Colorado - 1945
Can you remember your first experience with bubblegum? I do, and I remember where I was. We were at a picnic in Estes Park on this St. Varain River. Dad, Mom, Sonny, Ginger and me, along with grandparents, Grandpa and Grandma Cogswell and my uncles, Les and Marvin, Aunt Ruth and Uncle Norman were also in the travel caravan. Each family traveled in their own car.
The town of Estes Park was small and we had lots of fun running up and down the river bank and streets, especially running by the salt water taffy shop. The plan was always the same. Find a picnic spot along the riverbank. Layout all the blankets and baskets of food, pour lemonade for Dad, Grandpa and Norman. They were always tired and thirsty as they drove the whole way through the mountains, from the farms and orchard.
We got to run down to the river and look for trout and take our shoes off and soak our feet in the ice cold water. Usually Dad joined us in this ritual. He loved to remove his shoes and stick his feet in the water and let out a bellow that bounced off the mountain tops. "BRRRRRRRRRR thththtats cccold!" he would shout, shaking his head from side to side.
By that time Mom, Aunt Ruth and Grandma would have all the goodies laid out on the picnic blanket and have plates filled for us to dig in. Our "apple-tights" were great in the clear mountain air. After dining on fried chicken, potato salad, homemade bread and butter, baked beans and don't forget Mom's dill pickles, deviled eggs ( Grandma made the very best), Jell-O salad with bananas or pineapple in it and cherry and apple pie and chocolate cake, we could go back to the river to play.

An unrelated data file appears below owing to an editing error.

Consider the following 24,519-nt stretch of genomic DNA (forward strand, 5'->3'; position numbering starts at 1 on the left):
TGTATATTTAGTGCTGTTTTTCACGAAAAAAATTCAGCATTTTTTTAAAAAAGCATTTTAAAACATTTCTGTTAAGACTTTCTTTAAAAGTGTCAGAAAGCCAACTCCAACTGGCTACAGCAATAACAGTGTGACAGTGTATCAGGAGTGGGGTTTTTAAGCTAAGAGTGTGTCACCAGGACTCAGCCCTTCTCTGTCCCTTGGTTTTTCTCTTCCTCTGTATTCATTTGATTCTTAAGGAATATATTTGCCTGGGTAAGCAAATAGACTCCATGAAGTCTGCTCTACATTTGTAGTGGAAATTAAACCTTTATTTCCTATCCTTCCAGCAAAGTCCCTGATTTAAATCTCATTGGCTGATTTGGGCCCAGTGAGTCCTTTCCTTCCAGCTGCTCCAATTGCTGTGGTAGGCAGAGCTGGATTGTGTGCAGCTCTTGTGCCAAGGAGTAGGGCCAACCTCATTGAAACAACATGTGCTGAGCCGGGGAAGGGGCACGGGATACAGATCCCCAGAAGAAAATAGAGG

That is where Uncle Marvin gave me my first piece of bubblegum! We had to hide behind the willows because chewing gum was not allowed in our family! I still remember the wonderful taste! I had never experienced that taste! It was so good! Then he proceeded to show me how to blow bubbles. After blowing the gum completely out of my mouth several times, I finally got the hang of the art of blowing bubblegum bubbles. I was so proud of my 7-year-old self. The fact it was a secret and hiding under the willow trees, down by the river, because Mom never allowed us to have gum, was even more exciting. Her excuse when we would ask for gum was, "What would Grandpa think?" I often think about this. I think he would've enjoyed bubblegum too. I still hear the river noise in my ears and the taste about wonderful Double Bubble. Thanks Uncle Marvin for the nice memory.
When Dad, Grandpa and Uncle Norman got through with their afternoon naps on the blankets in the hot sun, we all got to go for a walk to the taffy shop. That is my second recollection of something tasting so good and sweet. Dad would buy the combination box for us kids and he would buy the peppermint box for himself. But of course he would "share." His idea of sharing was "I'll give you one piece of my taffy for two pieces of yours." This was all done with a goodhearted grin and for some reason he ended up with more candy than we did. By the time we got home it did not matter, as Mom was always the counterbalance. "No more candy and till tomorrow. I don't want you throwing up in the car!" So in the car going home, we waited for the "you" (whoever) all the way home to get sick. Whheeee! We made it! No one got sick.
Next week: return trip to Estes Park, 1995.